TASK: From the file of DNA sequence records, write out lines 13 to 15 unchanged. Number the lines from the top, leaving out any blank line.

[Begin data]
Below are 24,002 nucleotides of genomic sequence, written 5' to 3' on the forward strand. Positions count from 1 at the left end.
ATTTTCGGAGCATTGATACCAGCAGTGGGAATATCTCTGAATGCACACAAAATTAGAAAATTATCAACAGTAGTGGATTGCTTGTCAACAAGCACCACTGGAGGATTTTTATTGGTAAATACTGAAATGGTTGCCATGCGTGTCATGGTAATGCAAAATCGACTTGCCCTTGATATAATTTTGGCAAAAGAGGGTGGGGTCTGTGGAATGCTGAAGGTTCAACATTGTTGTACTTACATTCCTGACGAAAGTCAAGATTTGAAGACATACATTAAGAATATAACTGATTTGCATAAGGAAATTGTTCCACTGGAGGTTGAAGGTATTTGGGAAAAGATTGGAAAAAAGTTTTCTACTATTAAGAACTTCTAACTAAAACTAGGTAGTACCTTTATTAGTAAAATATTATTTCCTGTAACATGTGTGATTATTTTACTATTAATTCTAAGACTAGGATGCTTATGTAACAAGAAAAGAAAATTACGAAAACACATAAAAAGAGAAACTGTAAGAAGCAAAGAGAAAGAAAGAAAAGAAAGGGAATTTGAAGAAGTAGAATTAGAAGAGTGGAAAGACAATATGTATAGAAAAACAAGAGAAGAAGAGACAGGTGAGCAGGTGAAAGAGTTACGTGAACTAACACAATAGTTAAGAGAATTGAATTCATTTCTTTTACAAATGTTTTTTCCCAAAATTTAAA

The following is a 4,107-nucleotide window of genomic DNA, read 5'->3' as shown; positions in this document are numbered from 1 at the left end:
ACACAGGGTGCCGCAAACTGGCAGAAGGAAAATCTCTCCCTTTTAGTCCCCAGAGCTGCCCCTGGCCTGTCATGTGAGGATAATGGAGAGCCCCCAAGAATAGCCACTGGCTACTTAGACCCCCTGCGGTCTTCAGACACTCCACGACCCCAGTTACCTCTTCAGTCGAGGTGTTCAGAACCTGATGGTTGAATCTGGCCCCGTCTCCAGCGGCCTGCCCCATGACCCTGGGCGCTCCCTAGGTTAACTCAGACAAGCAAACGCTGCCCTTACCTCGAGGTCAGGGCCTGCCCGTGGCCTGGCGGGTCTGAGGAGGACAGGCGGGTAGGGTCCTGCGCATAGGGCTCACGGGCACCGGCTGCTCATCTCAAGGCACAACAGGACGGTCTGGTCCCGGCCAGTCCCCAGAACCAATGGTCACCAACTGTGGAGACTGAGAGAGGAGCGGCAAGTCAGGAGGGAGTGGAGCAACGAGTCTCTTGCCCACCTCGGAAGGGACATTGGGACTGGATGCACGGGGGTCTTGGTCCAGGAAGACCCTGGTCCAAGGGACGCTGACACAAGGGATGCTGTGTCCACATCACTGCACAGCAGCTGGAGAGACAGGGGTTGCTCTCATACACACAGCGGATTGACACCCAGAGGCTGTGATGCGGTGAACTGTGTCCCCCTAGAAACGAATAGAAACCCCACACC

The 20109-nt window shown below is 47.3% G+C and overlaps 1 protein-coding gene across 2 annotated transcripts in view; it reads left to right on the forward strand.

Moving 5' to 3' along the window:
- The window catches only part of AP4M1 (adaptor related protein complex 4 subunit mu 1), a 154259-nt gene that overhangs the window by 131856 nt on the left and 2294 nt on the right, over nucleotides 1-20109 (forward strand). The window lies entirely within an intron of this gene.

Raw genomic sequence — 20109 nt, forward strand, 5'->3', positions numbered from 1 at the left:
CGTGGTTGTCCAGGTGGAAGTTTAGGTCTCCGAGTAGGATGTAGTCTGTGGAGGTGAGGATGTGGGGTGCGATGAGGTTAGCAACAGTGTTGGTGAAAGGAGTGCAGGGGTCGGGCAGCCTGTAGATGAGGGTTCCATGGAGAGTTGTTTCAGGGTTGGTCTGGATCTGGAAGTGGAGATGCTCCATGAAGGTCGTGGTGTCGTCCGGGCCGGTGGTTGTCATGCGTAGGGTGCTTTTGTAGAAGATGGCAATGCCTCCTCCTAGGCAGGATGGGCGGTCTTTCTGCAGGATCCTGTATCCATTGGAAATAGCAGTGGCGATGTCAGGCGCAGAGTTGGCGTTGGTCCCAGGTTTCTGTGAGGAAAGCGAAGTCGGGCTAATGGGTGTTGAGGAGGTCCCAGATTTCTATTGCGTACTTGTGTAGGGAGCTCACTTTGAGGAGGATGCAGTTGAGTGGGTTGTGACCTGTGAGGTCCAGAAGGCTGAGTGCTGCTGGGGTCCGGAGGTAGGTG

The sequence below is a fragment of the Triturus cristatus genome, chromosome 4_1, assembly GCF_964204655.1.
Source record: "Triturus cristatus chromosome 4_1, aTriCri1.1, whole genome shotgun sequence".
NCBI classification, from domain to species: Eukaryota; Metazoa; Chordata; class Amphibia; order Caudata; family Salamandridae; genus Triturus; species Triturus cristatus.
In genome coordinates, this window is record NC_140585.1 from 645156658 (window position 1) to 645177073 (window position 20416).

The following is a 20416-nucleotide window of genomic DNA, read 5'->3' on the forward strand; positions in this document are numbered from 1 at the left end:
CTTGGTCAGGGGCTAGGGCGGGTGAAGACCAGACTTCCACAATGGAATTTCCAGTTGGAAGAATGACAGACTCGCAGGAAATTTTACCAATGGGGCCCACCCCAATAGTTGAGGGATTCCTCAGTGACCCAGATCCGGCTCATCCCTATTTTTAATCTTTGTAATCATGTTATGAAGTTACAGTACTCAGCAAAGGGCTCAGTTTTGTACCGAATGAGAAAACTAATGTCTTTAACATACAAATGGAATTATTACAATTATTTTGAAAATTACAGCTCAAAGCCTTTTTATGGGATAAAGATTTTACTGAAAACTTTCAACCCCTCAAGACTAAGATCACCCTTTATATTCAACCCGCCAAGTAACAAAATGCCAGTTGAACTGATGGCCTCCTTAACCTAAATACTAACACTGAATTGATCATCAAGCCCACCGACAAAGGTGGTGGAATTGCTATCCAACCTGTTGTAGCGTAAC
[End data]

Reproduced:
In genome coordinates, this window is record NC_140585.1 from 645156658 (window position 1) to 645177073 (window position 20416).

The following is a 20416-nucleotide window of genomic DNA, read 5'->3' on the forward strand; positions in this document are numbered from 1 at the left end:
CTTGGTCAGGGGCTAGGGCGGGTGAAGACCAGACTTCCACAATGGAATTTCCAGTTGGAAGAATGACAGACTCGCAGGAAATTTTACCAATGGGGCCCACCCCAATAGTTGAGGGATTCCTCAGTGACCCAGATCCGGCTCATCCCTATTTTTAATCTTTGTAATCATGTTATGAAGTTACAGTACTCAGCAAAGGGCTCAGTTTTGTACCGAATGAGAAAACTAATGTCTTTAACATACAAATGGAATTATTACAATTATTTTGAAAATTACAGCTCAAAGCCTTTTTATGGGATAAAGATTTTACTGAAAACTTTCAACCCCTCAAGACTAAGATCACCCTTTATATTCAACCCGCCAAGTAACAAAATGCCAGTTGAACTGATGGCCTCCTTAACCTAAATACTAACACTGAATTGATCATCAAGCCCACCGACAAAGGTGGTGGAATTGCTATCCAACCTGTTGTAGCGTAAC